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Weaned Upon A Time: Studies of the Infant Diet in Prehistory
Stockholm University, Faculty of Humanities, Department of Archaeology and Classical Studies.
2013 (English)Doctoral thesis, comprehensive summary (Other academic)
Abstract [en]

This thesis is concerned with how prehistoric infants were fed in different physical and cultural environments, and in particular what impact the economic, social, and epidemiological changes associated with the development of agriculture had on infant feeding practices. In order to examine these effects, stable isotope ratio analysis has been used to assess the duration of breastfeeding and weaning in a variety of prehistoric contexts. The first study is of Pitted Ware Culture hunter-gatherers at the site of Ajvide on Gotland, Sweden. Breastfeeding usually continued for at least two years, but there was some variation in supplementary foods, which is attributed to seasonal variations in resource availability. The second study analysed a number of Neolithic and early Bronze Age sites from south-east Poland. Breastfeeding duration varied both within and between sites and ranged from six months to five years. The third study found that the infant feeding practices of two Iron Age populations on Öland, Sweden, were very varied, and infants may have been fed differently depending on their social status. The fourth study is of the childhood diet in the Únětice Culture of south-west Poland. Individual diets changed little during the lifetime, suggesting that eventual adult identity was determined early in life. A small number of infants in the study were found to have breastfed for differing lengths of time. The final paper considers the health consequences of introducing animal milks into the infant diet in a prehistoric context, and finds that their availability is unlikely to have made it possible to safely wean infants earlier.

Comparison of the results from the four stable isotope studies to those of other published studies reveals that the modal age at the end of weaning was slightly lower in agricultural communities than hunter-gatherer communities, but the range of ages was similar. Weaning prior to the age of eighteen months was rare before the post-medieval period. It is argued that the gradual reduction in breastfeeding duration since the Neolithic, and the replacement of breastmilk with animal milk products, means that on the whole the development of agriculture probably served to increase infant morbidity and mortality.

Place, publisher, year, edition, pages
Department of Archaeology and Classical Studies, Stockholm University , 2013. , 96 p.
Series
Theses and papers in scientific archaeology, ISSN 1400-7835 ; 14
Keyword [en]
Infant Feeding, Breastfeeding, Weaning, Milk, Diet, Fertility, Neolithic, Agriculture, Hunter-Gatherer, Bronze Age, Iron Age, Prehistory, Carbon and Nitrogen Stable Isotope Ratios, Bone, Dentine
National Category
Archaeology
Research subject
Archaeological Science
Identifiers
URN: urn:nbn:se:su:diva-88237ISBN: 978-91-7447-662-0 (print)OAI: oai:DiVA.org:su-88237DiVA: diva2:610999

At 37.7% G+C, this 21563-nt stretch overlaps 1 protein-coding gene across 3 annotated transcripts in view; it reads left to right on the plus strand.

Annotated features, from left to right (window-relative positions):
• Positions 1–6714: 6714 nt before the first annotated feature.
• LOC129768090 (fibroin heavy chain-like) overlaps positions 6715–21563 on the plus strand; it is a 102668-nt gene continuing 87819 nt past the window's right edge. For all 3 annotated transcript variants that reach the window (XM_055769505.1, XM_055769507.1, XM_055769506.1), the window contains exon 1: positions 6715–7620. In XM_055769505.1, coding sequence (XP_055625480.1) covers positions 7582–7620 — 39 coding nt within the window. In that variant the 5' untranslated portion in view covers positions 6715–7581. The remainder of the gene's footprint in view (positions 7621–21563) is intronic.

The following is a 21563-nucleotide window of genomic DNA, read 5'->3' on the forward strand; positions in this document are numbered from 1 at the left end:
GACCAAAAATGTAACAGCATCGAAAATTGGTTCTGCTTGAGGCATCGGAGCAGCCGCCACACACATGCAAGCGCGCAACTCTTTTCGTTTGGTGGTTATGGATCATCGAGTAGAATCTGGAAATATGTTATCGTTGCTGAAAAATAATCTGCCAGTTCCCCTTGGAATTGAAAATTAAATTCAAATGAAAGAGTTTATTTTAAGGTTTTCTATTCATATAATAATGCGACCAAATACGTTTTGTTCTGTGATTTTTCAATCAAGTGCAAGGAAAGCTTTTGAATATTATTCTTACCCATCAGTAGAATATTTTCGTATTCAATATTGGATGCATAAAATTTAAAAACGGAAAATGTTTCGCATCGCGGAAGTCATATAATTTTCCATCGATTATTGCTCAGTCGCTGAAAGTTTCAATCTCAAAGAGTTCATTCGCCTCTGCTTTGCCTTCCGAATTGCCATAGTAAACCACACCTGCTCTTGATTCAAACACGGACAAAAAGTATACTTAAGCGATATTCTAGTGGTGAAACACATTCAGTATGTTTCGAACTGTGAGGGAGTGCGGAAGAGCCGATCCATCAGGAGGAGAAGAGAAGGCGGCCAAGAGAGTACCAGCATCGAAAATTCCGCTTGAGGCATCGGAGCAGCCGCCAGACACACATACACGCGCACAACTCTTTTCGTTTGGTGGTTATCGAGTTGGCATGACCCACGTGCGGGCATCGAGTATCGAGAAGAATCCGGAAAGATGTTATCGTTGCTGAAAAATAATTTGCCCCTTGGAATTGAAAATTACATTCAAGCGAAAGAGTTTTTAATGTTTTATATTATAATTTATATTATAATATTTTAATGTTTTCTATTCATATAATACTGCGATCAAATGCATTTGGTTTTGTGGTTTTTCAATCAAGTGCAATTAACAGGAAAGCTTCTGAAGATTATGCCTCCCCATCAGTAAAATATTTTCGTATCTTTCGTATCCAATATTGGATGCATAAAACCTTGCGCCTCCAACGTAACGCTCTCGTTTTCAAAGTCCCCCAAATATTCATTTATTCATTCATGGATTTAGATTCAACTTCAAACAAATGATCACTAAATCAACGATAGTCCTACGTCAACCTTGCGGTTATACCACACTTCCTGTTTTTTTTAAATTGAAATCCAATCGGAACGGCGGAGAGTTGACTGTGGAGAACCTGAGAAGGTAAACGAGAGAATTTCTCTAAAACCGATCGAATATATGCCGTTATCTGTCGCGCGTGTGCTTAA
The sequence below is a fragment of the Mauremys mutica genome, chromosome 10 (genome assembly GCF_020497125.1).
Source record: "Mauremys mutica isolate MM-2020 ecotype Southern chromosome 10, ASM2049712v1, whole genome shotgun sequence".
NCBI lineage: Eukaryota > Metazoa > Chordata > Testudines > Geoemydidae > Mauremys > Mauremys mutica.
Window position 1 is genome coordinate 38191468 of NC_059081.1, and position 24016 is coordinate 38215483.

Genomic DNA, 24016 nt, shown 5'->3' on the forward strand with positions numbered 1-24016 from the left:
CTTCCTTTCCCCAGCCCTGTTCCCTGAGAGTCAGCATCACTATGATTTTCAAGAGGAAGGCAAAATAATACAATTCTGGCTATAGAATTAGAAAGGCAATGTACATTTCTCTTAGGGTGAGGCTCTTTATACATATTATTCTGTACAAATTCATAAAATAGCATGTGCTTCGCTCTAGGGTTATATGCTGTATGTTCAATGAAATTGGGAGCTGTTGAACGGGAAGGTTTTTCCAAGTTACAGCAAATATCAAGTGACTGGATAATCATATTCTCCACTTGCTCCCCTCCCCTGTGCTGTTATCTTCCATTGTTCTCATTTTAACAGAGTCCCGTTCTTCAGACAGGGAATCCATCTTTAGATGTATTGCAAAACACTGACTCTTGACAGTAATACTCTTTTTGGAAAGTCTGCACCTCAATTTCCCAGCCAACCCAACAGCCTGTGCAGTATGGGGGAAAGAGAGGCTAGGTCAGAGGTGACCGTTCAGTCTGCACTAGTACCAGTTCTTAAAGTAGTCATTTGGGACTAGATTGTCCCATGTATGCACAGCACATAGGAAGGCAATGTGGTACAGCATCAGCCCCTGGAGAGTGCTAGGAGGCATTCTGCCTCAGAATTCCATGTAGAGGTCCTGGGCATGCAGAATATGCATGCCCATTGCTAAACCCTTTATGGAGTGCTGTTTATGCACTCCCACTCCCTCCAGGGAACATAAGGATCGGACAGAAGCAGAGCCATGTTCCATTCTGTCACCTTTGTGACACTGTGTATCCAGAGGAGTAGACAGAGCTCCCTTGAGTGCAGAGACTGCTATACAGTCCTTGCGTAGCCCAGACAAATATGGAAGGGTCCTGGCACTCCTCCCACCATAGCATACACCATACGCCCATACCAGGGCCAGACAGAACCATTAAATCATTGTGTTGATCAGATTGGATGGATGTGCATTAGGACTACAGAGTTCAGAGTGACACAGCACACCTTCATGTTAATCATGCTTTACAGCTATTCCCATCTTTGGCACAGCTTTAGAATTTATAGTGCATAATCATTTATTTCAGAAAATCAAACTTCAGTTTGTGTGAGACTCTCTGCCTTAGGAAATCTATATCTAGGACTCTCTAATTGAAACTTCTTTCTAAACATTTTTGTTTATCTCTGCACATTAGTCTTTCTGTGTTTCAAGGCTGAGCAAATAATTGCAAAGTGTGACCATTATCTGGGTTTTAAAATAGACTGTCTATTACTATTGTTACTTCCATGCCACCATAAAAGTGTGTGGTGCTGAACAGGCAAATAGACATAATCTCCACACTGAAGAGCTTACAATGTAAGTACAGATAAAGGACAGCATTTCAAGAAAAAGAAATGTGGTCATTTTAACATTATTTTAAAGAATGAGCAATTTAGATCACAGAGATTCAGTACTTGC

Public defence
2013-04-19, Nordenskiöldsalen, Geovetenskapens hus, Svante Arrhenius väg 12, Stockholm, 10:00 (English)
Opponent
Supervisors
Projects
Lactase Persistence and the early Cultural History of Europe (LeCHE)
Funder
EU, FP7, Seventh Framework Programme, 215362
Note

At the time of doctoral defense the following papers were unpublished and had a status as follows: Paper 1: Manuscript; Paper 4: Accepted; Paper 5: Forthcoming 2014

Available from: 2013-03-26 Created: 2013-03-12 Last updated: 2013-08-06Bibliographically approved
List of papers
1. Breastfeeding and weaning practices during the Neolithic and early Bronze Age in Poland
Open this publication in new window or tab >>Breastfeeding and weaning practices during the Neolithic and early Bronze Age in Poland
Show others...
(English)Manuscript (preprint) (Other academic)
Abstract [en]

Infant feeding practices are culturally determined behaviours that have significant repercussions for infant morbidity and mortality rates. Knowledge of the infant feed-ing practices of prehistoric populations is thus important for understanding prehis-toric population dynamics. This study used carbon and nitrogen stable isotope analy-sis to investigate breastfeeding and weaning in Middle Neolithic to Early Bronze Age populations in the Little Poland region. A single Neolithic individual from north-east Poland was also included in the study for comparative purposes. The Little Poland re-gion was occupied by a number of overlapping culture groups during the time period under investigation, and it was predicted that norms and ideals about infant feeding might have differed between these groups. The results show that there was substan-tial variation in the infant feeding practices of these populations, with some infants being breastfed for just six months and others not being fully weaned until over three years of age. Infant feeding also differed between individuals buried in the same bur-ial grounds. At some sites this may be due to the death or illness of the mother while infants were still breastfeeding, however it is also possible that infants were not being forcibly weaned at any particular age. The small sample sizes mean that it is not pos-sible to state with any certainty whether the differences in breastfeeding duration ob-served between the different sites were due to differences in cultural norms about breastfeeding, or were simply the result of local traditions that were independent of broader cultural affiliation. Further research is recommended to explore this question further.